USB Monitors? DisplayLink's Technology, Examined

Performance Scaling Depends On Your Workload

Because the host system does all the compression and encoding, all DisplayLink devices share the same CPU workload. Thus, the only two variables affecting CPU utilization are resolution and on-screen activity.

Simply moving your mouse around causes CPU utilization to hop up to 15% on a capable mobile Core i5 processor. And that a light workload, as only the screen data around the cursor is getting compressed and encoded. 

The absolute worst-case scenario is a contrived synthetic measurement we put together, progressing through Windows' Picture Viewer at the rate of two images per second (though the results of that aren't far off from a more real-world workload of H.264-based video playback). In both cases, the system processes entire frames, causing our Core i5 to hit 50% usage at 1920x1080.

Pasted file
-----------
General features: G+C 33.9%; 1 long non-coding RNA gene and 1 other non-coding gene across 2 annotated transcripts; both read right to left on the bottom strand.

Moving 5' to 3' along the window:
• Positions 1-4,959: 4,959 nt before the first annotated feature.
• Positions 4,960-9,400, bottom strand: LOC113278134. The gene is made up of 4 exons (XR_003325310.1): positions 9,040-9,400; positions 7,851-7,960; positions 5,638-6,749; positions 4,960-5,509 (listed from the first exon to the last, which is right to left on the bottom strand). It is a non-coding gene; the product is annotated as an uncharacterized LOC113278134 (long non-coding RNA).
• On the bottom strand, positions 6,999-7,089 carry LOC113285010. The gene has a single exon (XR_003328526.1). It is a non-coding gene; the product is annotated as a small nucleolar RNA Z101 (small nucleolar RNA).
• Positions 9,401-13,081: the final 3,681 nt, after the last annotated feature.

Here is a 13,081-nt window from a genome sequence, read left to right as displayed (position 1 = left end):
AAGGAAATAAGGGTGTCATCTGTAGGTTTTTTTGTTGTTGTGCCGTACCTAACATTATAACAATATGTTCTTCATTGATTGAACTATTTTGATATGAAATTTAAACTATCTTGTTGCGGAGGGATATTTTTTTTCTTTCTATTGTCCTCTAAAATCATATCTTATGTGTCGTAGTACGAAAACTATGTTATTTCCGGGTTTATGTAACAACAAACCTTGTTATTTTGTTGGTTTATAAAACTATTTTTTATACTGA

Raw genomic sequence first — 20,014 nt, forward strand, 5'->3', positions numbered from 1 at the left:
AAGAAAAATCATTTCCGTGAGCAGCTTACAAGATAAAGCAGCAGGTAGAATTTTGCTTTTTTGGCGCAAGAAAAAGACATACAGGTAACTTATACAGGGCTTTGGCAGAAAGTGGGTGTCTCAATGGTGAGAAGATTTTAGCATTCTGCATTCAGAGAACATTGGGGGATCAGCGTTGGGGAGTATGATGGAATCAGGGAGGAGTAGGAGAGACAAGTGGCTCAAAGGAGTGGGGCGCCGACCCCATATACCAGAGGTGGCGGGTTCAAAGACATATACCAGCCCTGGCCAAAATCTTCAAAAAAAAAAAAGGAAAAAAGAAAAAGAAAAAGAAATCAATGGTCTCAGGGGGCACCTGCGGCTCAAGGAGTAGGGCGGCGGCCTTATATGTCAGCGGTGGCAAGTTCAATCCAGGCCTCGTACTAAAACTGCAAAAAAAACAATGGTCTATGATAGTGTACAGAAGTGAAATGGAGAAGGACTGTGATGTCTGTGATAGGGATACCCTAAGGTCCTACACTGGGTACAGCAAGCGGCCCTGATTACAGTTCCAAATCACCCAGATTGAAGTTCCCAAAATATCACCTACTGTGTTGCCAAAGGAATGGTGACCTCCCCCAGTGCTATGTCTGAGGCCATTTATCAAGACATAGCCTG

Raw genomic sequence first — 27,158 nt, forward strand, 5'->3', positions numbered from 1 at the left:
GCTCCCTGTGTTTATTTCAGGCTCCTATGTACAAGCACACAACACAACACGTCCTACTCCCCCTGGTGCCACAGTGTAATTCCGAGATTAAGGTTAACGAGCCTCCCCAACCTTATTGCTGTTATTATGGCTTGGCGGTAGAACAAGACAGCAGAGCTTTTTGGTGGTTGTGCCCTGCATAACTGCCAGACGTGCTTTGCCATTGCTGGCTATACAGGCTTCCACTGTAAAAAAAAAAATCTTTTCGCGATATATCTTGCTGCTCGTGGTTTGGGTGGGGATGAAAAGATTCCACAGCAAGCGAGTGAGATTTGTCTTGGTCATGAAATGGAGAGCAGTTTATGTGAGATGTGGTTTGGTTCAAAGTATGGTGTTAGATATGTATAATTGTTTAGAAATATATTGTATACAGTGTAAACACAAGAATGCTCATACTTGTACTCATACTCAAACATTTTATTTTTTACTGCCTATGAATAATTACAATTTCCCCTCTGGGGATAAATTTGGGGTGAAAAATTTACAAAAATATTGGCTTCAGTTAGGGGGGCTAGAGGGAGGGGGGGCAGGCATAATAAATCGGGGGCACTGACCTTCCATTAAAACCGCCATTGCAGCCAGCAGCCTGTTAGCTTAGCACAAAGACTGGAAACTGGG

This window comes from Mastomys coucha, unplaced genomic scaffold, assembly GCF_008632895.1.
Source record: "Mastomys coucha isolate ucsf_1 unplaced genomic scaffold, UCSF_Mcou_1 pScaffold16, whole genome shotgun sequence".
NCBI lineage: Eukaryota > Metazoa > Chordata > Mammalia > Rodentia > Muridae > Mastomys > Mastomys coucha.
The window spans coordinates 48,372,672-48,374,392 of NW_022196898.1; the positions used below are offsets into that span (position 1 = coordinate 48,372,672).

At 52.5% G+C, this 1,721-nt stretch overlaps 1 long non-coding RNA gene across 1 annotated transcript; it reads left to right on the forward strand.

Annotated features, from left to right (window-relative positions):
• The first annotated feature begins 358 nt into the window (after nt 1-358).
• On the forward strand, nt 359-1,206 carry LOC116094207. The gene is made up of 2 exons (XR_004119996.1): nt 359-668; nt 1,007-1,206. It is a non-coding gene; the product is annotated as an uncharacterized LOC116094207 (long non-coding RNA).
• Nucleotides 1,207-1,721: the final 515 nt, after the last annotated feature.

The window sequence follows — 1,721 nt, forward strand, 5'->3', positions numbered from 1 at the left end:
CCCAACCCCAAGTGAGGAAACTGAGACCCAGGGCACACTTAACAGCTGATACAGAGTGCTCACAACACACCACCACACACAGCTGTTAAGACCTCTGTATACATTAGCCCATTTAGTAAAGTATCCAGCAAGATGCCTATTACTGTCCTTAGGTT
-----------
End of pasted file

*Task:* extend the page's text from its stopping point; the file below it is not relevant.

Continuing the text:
Moving a window on the DisplayLink-enabled screen causes CPU usage to jump to 20-30% for short bursts, depending on the resolution you're using. Once the image stops changing, CPU utilization is allowed to fall back to 2%. That's good news, since we're seeing some scary-high utilization numbers.

Naturally, if you want to avoid those uglier results, avoid video playback on a USB-attached screen. Swap over to the notebook's integrated display and CPU use drops to near-nothing thanks to Nvidia's Quadro 3100M GPU with hardware-accelerated H.264 decoding.

Obviously, gaming on a screen attached via USB is a terrible idea. We wouldn't even recommend watching a movie on it. But as a mechanism for improving productivity via a second or third display, DisplayLink's solution is more compelling.